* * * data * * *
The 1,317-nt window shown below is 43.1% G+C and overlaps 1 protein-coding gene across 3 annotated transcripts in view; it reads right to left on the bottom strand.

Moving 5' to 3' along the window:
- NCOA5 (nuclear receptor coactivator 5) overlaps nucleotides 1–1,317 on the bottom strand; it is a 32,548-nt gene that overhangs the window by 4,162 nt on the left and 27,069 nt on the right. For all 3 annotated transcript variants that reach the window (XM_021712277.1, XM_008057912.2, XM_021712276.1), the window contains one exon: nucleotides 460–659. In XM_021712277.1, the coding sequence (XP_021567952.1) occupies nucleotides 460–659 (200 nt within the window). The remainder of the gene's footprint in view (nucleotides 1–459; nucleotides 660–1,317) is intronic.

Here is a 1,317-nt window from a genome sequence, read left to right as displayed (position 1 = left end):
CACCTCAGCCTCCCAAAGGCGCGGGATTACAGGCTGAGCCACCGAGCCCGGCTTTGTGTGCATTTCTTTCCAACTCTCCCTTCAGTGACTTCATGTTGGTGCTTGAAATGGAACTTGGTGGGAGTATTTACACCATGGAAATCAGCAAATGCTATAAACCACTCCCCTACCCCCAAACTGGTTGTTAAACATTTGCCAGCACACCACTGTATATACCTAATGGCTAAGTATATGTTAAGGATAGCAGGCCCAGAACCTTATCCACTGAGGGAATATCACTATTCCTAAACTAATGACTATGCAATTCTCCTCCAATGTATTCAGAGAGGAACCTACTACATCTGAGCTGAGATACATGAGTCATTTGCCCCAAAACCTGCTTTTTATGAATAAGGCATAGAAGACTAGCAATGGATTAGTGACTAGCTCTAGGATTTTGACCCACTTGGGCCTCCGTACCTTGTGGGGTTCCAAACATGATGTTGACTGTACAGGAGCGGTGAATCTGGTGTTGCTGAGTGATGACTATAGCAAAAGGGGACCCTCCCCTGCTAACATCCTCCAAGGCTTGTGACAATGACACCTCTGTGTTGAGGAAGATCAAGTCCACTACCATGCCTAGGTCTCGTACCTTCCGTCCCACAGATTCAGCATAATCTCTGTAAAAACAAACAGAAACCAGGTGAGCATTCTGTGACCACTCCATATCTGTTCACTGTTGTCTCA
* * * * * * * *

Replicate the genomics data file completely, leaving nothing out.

The 1,317-nt window shown below is 43.1% G+C and overlaps 1 protein-coding gene across 3 annotated transcripts in view; it reads right to left on the bottom strand.

Moving 5' to 3' along the window:
- NCOA5 (nuclear receptor coactivator 5) overlaps nucleotides 1–1,317 on the bottom strand; it is a 32,548-nt gene that overhangs the window by 4,162 nt on the left and 27,069 nt on the right. For all 3 annotated transcript variants that reach the window (XM_021712277.1, XM_008057912.2, XM_021712276.1), the window contains one exon: nucleotides 460–659. In XM_021712277.1, the coding sequence (XP_021567952.1) occupies nucleotides 460–659 (200 nt within the window). The remainder of the gene's footprint in view (nucleotides 1–459; nucleotides 660–1,317) is intronic.

Here is a 1,317-nt window from a genome sequence, read left to right as displayed (position 1 = left end):
CACCTCAGCCTCCCAAAGGCGCGGGATTACAGGCTGAGCCACCGAGCCCGGCTTTGTGTGCATTTCTTTCCAACTCTCCCTTCAGTGACTTCATGTTGGTGCTTGAAATGGAACTTGGTGGGAGTATTTACACCATGGAAATCAGCAAATGCTATAAACCACTCCCCTACCCCCAAACTGGTTGTTAAACATTTGCCAGCACACCACTGTATATACCTAATGGCTAAGTATATGTTAAGGATAGCAGGCCCAGAACCTTATCCACTGAGGGAATATCACTATTCCTAAACTAATGACTATGCAATTCTCCTCCAATGTATTCAGAGAGGAACCTACTACATCTGAGCTGAGATACATGAGTCATTTGCCCCAAAACCTGCTTTTTATGAATAAGGCATAGAAGACTAGCAATGGATTAGTGACTAGCTCTAGGATTTTGACCCACTTGGGCCTCCGTACCTTGTGGGGTTCCAAACATGATGTTGACTGTACAGGAGCGGTGAATCTGGTGTTGCTGAGTGATGACTATAGCAAAAGGGGACCCTCCCCTGCTAACATCCTCCAAGGCTTGTGACAATGACACCTCTGTGTTGAGGAAGATCAAGTCCACTACCATGCCTAGGTCTCGTACCTTCCGTCCCACAGATTCAGCATAATCTCTGTAAAAACAAACAGAAACCAGGTGAGCATTCTGTGACCACTCCATATCTGTTCACTGTTGTCTCA